Raheem The Dream Speaks

April 2nd, 2009

Late Wednesday afternoon, Raheem The Dream called in to talk with the dean of Tampa Bay sports talk radio, “The Big Dog,” Steve Duemig of WDAE-AM 620. Of course, Joe took notes.

On how The Dream enthusiastically bounced around during minicamp:

“It’s fun for the guys. Gives them something to talk about.”

How his relationship and daily regime have changed now that he has media responsibilities:

“Funny, I got a preview of that [last year]. Every day it seemed like there was a defensive back issue. Now I have to do it in a press conference after each practice. It’s interesting. I’m getting used to it. It’s all positive. If you are positive they will be positive back.”

What has been The Dream’s biggest adjustment?

“It’s been really great. I’ve always been a nosey coach. Now, you visit around and control the tempo, the precision and the timing of practice… how everything works and runs. I’ve been walking around; see what everyone else is doing. It’s fun. I get excited and walk all around.”

What are some of your instructions to your assistants?

We talked about being fundamentalists. We hired some really good teachers and that’s what they are, they have a lesson plan and then you see the players’ execute in the afternoon. To watch [defensive coordinator Jim] Bates get excited and chest bump is fun to watch.

“[Bucs offensive line coach Pete Mangurian], he is exciting to be around. He motivates and stimulates. His voice is awesome. Rich Bisaccia is still motivated. He gives you details for what he wants and is detailed about what he wants.”

How will the new NFL rules affect you on special teams?

“Everybody has to adjust. We did have some wedges and cross blocks where three or more people came together and that is pretty much the rule. I used to be the guy who fought them. But if you go to owners meetings you grow up fast. Players’ safety is key.”

How have the players adapted to you?

Some don’t know about their own skin. Whether you agree or disagree you make rules. You make the game tough and as physically violent as you can.”

What are your thoughts on your first minicamp?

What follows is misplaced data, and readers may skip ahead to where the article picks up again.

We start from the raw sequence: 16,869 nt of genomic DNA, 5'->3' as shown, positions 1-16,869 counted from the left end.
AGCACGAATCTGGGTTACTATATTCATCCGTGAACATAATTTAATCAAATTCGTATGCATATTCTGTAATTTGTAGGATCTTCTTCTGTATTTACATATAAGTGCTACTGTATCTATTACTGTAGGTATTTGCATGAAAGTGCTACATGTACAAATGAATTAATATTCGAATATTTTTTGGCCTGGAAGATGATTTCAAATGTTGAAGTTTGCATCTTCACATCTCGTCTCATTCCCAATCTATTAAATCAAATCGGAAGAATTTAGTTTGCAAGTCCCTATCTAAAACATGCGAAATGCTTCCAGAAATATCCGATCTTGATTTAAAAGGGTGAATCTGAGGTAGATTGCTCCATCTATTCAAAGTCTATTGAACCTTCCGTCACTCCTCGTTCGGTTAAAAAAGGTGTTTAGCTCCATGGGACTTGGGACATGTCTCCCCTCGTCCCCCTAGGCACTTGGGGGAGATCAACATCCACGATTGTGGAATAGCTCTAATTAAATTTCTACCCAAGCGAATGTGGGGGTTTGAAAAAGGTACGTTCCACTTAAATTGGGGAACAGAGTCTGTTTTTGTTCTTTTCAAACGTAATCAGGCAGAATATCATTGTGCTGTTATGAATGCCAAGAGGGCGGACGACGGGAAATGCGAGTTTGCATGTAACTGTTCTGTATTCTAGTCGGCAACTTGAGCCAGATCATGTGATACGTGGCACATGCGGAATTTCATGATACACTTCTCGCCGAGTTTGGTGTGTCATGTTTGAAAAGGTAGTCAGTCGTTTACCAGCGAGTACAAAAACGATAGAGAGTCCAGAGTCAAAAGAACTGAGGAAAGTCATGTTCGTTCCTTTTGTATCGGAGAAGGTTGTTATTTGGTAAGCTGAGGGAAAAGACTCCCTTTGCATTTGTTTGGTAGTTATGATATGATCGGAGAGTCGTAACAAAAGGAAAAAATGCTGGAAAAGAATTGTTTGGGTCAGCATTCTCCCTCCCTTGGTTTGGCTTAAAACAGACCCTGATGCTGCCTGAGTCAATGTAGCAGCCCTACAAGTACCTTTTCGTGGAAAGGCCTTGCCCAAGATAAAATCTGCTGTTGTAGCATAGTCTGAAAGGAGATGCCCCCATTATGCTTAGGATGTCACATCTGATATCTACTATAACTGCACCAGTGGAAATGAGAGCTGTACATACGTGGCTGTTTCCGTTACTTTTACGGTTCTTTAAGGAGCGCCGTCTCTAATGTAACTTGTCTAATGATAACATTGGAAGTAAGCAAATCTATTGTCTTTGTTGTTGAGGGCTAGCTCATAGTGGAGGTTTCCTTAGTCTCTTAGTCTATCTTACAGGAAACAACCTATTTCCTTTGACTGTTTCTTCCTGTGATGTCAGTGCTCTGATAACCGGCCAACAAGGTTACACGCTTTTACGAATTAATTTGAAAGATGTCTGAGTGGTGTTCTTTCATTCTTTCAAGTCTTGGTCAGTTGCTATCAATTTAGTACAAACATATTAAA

“We picked up a third one as a bonus deal. I used it now to get a preview of guys before the draft. It gives people a chance to run around and learn after the offseason.

We have had a great turnout. We missed a few people. But it has been fun. We are moving on.”

What’s up with Kellen Winslow, Jr.?

“It’s a voluntary camp. He’s been in meetings and looking at tape. I’m excited to have him here. exited t have here. Yesterday he was awesome. Yesterday he acted like a big giant ball boy.”

At the combine, how much weight did you put into the interviews?

“It’s really everything. It’s why we go to the combine. Otherwise, we’d just stay home and watch the NFL Network.

“In an interview, you get a chance to feel that person and try to hear him out. When they get to your place you hope they have questions for you. Then you determine if this is someone you want on your team?”

How is Jermaine Phillips making the switch to linebacker?

The one thing we know and love is that Phillips can play in a box. He is so violent. To see him make plays and have so much fun, it’s rejuvenating. You are excited. I’m having a bunch of fun watching him.”

What do you say for those who claim the move can’t be done, a safety moving to linebacker at the age of 30?

“That’s what you do; you move them down [closer to the line]. That’s the way the league is moving with the athletes [closer to the line]. That’s the way we are going. We need linebackers who can move, who can run, who are violent. Jermaine has a lot of those qualities. Dat Nguyen, Brian Urlacher, they were all safeties and you see those guys move around. It separates them a little bit.”

[JOE’S DISCLAIMER: Nguyen was, in fact, a linebacker at Texas A&M when drafted by the Cowboys.]

What is your defensive theory?

“The front four always get off the ball and gets vertical penetration, one-gap guys. Two-gap guys need to be more physical and be able to shed more blocks to make more plays. The ends need to be vertical but they also need the ability to be stout and make big time plays.

“To the naked eye, there’s not that much of a change. But the coverage is different. But we developed into a read-defense. We played more Cover-4 in recent years as much as Cover-2.

“That means you had a heck of a secondary coach calling disguises.”

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